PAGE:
TICC-19 in the BMJ

During the first COVID peak we have managed over 250 patients through the COVID ambulatory clinic: 1/5 of patients have been referred from the ward, 1/5 via the GP hot hub and 3/5 via ED. 

It’s great for our COVID virtual ward to feature in this week’s BMJ:

Acute medicine consultant Andy Walden says: “It gives patients the confidence to go home so they feel much safer, knowing that they’ve got someone they can ring and that someone’s going to ring them.”

Joseph Nunan, ultrasound fellow in the acute medical unit, says: “From our early data, patients with non-severe covid-19 can be safely managed in the community instead of being admitted to hospital. A virtual ward provides a safety net for this cohort of patients.”


TICC-19 Statistics

TICC-19 is a COVID-19 triage pathway developed at the Royal Berkshire Hospital which allows some patients to be sent home with a sats probe. Then they receive a daily phone call from our Ambulatory COVID Clinic. This is our ‘Virtual COVID Ward‘ out there in the community.

As of 24/04/2020:

100 patients had been referred to the COVID Ambulatory Clinic to go into the Virtual Ward. Of these 100 patients…

  • 67 patients had been discharged from the virtual ward
  • 27 patients were still under review in the virtual ward
  • 6 patients were in hospital
  • 16 patients reattended the ED, and of these:
    • 12 patients were readmitted

Of these 100 patients…

  • None of the patients have died

Ambulatory Emergency Care services expect to convert about 10% to an inpatient admission*. We converted 12% so this means we are managing patients with the right level of ‘acuity’.

The Bottom Line: From our early data, patients with non-severe COVID-19 can be safely managed in the community instead of being admitted to hospital. A ‘virtual ward’ provides a safety net for this cohort of patients.

*See Directory of Ambulatory Emergency Care for Adults PDF:


Press Release: Royal Berkshire Hospital launches pioneering Covid-19 scheme

Press release (reproduced with permission) from Royal Berkshire Hospital. Text starts below.


Royal Berkshire Hospital launches pioneering Covid-19 scheme

A pioneering scheme which allows some patients with suspected Covid-19 symptoms to be monitored and managed from home has been launched at the Royal Berkshire Hospital.

It is believed to be one of the first places in the country to use this triage pathway following its successful trials in the Covid hotspots of northern Italy.

The system aims at freeing up demands on hospital staff, and beds and easing pressure on frontline clinicians.

Patients who arrive at the Emergency Department (ED) with breathing difficulties are given routine tests on their heart, blood pressure, oxygen levels and respiratory rates as usual.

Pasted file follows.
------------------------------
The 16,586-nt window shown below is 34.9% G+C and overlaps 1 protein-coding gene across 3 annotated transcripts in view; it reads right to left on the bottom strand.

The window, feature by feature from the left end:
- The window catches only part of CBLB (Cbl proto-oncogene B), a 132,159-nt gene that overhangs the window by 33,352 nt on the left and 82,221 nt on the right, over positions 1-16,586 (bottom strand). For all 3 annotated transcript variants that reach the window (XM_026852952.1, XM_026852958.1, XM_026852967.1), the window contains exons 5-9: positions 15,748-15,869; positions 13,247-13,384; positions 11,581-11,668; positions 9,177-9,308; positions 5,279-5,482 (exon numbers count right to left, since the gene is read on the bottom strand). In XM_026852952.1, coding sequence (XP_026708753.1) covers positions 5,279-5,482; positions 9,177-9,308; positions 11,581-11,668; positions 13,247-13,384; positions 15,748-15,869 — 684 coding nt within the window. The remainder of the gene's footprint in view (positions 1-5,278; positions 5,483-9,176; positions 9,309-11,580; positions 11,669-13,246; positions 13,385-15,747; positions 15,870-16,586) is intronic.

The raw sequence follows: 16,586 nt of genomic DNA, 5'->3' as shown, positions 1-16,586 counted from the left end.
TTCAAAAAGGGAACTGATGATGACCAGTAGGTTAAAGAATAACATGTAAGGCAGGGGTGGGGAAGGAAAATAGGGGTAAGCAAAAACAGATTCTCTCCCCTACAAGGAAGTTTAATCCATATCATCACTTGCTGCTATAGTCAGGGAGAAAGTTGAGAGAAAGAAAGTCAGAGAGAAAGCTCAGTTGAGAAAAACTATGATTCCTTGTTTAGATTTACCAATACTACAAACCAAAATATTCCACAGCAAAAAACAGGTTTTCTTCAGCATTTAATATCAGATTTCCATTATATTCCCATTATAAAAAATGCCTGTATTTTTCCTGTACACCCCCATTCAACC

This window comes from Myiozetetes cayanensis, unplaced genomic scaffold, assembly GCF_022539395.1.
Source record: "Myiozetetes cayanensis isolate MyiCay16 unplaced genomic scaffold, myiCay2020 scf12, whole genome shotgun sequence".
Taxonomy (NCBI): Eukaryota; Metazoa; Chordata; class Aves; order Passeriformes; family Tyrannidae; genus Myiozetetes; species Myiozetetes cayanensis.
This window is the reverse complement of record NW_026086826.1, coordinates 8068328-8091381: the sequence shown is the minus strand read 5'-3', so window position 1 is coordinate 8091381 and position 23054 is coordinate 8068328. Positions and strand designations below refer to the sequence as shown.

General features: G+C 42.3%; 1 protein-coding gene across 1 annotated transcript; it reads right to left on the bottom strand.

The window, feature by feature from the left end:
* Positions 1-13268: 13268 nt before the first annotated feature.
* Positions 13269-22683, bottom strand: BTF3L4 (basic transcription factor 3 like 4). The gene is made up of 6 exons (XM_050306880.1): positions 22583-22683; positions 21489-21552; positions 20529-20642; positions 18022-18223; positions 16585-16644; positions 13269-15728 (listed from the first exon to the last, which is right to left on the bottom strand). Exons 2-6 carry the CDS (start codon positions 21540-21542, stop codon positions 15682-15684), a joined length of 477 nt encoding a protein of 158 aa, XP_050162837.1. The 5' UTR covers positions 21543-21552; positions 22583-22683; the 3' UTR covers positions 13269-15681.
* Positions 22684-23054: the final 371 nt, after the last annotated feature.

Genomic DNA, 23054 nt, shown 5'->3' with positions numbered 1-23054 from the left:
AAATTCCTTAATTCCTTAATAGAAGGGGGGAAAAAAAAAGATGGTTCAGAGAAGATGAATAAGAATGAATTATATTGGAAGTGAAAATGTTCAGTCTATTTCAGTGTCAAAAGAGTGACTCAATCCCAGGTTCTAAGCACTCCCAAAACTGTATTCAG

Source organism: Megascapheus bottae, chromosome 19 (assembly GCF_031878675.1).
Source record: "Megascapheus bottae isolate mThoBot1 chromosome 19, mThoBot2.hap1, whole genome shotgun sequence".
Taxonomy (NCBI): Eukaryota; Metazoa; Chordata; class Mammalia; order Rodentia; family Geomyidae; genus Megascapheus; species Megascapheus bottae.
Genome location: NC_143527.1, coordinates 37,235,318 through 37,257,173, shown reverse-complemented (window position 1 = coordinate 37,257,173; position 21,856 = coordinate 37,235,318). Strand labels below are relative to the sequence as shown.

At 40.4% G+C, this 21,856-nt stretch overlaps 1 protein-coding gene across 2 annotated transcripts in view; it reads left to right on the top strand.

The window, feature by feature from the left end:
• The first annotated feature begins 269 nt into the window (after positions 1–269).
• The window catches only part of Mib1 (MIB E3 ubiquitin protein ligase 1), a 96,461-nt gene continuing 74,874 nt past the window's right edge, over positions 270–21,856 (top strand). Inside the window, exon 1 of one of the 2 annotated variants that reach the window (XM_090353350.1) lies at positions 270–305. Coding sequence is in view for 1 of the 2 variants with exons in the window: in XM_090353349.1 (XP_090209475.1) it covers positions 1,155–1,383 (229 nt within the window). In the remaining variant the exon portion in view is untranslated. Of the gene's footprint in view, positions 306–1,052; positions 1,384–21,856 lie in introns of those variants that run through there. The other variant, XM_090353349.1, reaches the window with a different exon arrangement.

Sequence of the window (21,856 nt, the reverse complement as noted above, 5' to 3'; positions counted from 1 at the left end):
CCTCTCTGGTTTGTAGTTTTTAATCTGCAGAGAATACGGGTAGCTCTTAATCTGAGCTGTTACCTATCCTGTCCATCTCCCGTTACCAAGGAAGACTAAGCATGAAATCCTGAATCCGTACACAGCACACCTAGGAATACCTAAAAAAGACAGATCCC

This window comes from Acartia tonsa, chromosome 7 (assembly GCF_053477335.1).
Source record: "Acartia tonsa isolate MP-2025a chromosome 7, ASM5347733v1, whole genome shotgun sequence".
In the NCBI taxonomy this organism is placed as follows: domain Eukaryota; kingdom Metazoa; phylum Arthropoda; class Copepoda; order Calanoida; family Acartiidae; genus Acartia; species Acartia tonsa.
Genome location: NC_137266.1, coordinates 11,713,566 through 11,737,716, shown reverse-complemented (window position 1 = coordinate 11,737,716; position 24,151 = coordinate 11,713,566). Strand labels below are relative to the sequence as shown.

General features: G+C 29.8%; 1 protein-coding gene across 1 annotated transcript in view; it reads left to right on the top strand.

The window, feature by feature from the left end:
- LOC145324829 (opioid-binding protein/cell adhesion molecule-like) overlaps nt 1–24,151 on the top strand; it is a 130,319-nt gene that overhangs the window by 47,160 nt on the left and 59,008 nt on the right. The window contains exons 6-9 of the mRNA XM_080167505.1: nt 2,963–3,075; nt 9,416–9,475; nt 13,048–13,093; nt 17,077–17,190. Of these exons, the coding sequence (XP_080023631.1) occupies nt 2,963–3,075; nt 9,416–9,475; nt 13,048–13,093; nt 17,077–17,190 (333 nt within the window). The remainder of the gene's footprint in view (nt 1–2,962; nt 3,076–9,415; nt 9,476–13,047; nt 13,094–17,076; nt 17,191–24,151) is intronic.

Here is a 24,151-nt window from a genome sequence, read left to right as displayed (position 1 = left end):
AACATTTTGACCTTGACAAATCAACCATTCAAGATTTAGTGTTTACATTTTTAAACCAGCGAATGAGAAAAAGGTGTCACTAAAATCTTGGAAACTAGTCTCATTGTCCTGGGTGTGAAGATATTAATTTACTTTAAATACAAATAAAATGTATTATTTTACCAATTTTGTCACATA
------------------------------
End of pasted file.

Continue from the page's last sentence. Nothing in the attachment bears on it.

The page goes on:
Doctors then decide whether the patient needs to be admitted or is suitable to be sent home with a pulse oximeter which will monitor their oxygen levels.

For about five days, clinicians will be in daily phone contact with the patients as part of a robust system of keeping a check on their condition. If, at any time, they become concerned about a patient’s oxygen readings, they can be called back into the hospital for observation or treatment.

Dr Joseph Nunan, Ultrasound Fellow in the Acute Medical Unit said: “This Covid triage pathway, was shared with us by doctors from Brescia, Italy, working in what was then the second Covid hotspot in Europe.

“The collaboration, which has led to the Royal Berkshire Hospital adopting this Italian triage pathway, has shown the NHS and the RBH at their very best. We’re keen to share our experience with other hospitals, so we have built a website:”.



Follow TICC-19 on social media!

TICC-19 is live on Twitter, Facebook, YouTube and Instagram! Follow us for more news, training and developments. #SavingLives


The ‘Hot Hub’ Medics

Local GPs have volunteered for new front-line roles in our hot clinics to tackle the coronavirus outbreak.

We’re delighted the local GP Hot Hub will be using the TICC-19 pathway. Those who need to go home with a sats probe will be monitored by our TICC-19 team at the RBH.

This has been the NHS at it’s best: collaboration between different teams to benefit patients.

The GPs running the Hot Hub needed to learn lung ultrasound so we ran a training session for them. We’re putting together some learning materials that you can use in your hospital too. Watch this space!

Video credit: BBC, Image Credit: Elena Orr


TICC-19 is on Twitter!

Our twitter feed @ticc_19 was launched this week. The aim is to help get the word out about our pathway to other hospitals who might want to pilot it or something similar. We were inspired by FOAMed (free open access medical education). If we come together as a medical community and share our knowledge, ultimately our patients benefit. 

Watch Our Story to find out more about how TICC-19 came to be.


TICC-19 Webinar

Our first webinar on Wednesday was a huge success. Dr Andy Walden and I fielded great questions from doctors from other hospitals interested in adopting the TICC-19 pathway.

It was a great opportunity to share the experiences we had had so others can hit the ground running, and use our materials such as the patient leaflet and pathways.

Do you have questions about adopting the Triage Into Community for Covid-19 Patients pathway in your hospital? Contact us.

Dr Joe Nunan